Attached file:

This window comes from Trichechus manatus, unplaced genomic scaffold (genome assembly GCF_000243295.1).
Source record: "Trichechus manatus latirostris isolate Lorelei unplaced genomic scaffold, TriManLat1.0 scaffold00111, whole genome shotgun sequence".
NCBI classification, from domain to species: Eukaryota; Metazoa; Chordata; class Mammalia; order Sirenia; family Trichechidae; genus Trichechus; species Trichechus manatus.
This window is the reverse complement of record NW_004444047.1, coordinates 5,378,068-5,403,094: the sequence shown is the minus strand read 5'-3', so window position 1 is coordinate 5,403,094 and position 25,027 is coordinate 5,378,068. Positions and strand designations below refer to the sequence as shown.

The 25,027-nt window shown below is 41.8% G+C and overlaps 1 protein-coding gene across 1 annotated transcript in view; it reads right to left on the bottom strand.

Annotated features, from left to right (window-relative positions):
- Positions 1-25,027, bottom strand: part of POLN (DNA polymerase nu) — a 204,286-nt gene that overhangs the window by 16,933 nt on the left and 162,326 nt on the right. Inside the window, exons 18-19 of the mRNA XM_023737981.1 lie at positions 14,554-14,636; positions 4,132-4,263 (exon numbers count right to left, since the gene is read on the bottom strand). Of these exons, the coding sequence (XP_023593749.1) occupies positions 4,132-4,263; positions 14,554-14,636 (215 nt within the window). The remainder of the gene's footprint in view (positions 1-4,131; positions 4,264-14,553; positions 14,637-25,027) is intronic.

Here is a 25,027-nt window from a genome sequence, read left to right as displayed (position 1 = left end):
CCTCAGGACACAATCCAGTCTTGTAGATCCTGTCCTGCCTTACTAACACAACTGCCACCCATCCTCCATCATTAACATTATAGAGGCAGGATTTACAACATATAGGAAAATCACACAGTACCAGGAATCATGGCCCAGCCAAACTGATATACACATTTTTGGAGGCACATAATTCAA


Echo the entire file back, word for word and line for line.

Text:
This window comes from Trichechus manatus, unplaced genomic scaffold (genome assembly GCF_000243295.1).
Source record: "Trichechus manatus latirostris isolate Lorelei unplaced genomic scaffold, TriManLat1.0 scaffold00111, whole genome shotgun sequence".
NCBI classification, from domain to species: Eukaryota; Metazoa; Chordata; class Mammalia; order Sirenia; family Trichechidae; genus Trichechus; species Trichechus manatus.
This window is the reverse complement of record NW_004444047.1, coordinates 5,378,068-5,403,094: the sequence shown is the minus strand read 5'-3', so window position 1 is coordinate 5,403,094 and position 25,027 is coordinate 5,378,068. Positions and strand designations below refer to the sequence as shown.

The 25,027-nt window shown below is 41.8% G+C and overlaps 1 protein-coding gene across 1 annotated transcript in view; it reads right to left on the bottom strand.

Annotated features, from left to right (window-relative positions):
- Positions 1-25,027, bottom strand: part of POLN (DNA polymerase nu) — a 204,286-nt gene that overhangs the window by 16,933 nt on the left and 162,326 nt on the right. Inside the window, exons 18-19 of the mRNA XM_023737981.1 lie at positions 14,554-14,636; positions 4,132-4,263 (exon numbers count right to left, since the gene is read on the bottom strand). Of these exons, the coding sequence (XP_023593749.1) occupies positions 4,132-4,263; positions 14,554-14,636 (215 nt within the window). The remainder of the gene's footprint in view (positions 1-4,131; positions 4,264-14,553; positions 14,637-25,027) is intronic.

Here is a 25,027-nt window from a genome sequence, read left to right as displayed (position 1 = left end):
CCTCAGGACACAATCCAGTCTTGTAGATCCTGTCCTGCCTTACTAACACAACTGCCACCCATCCTCCATCATTAACATTATAGAGGCAGGATTTACAACATATAGGAAAATCACACAGTACCAGGAATCATGGCCCAGCCAAACTGATATACACATTTTTGGAGGCACATAATTCAA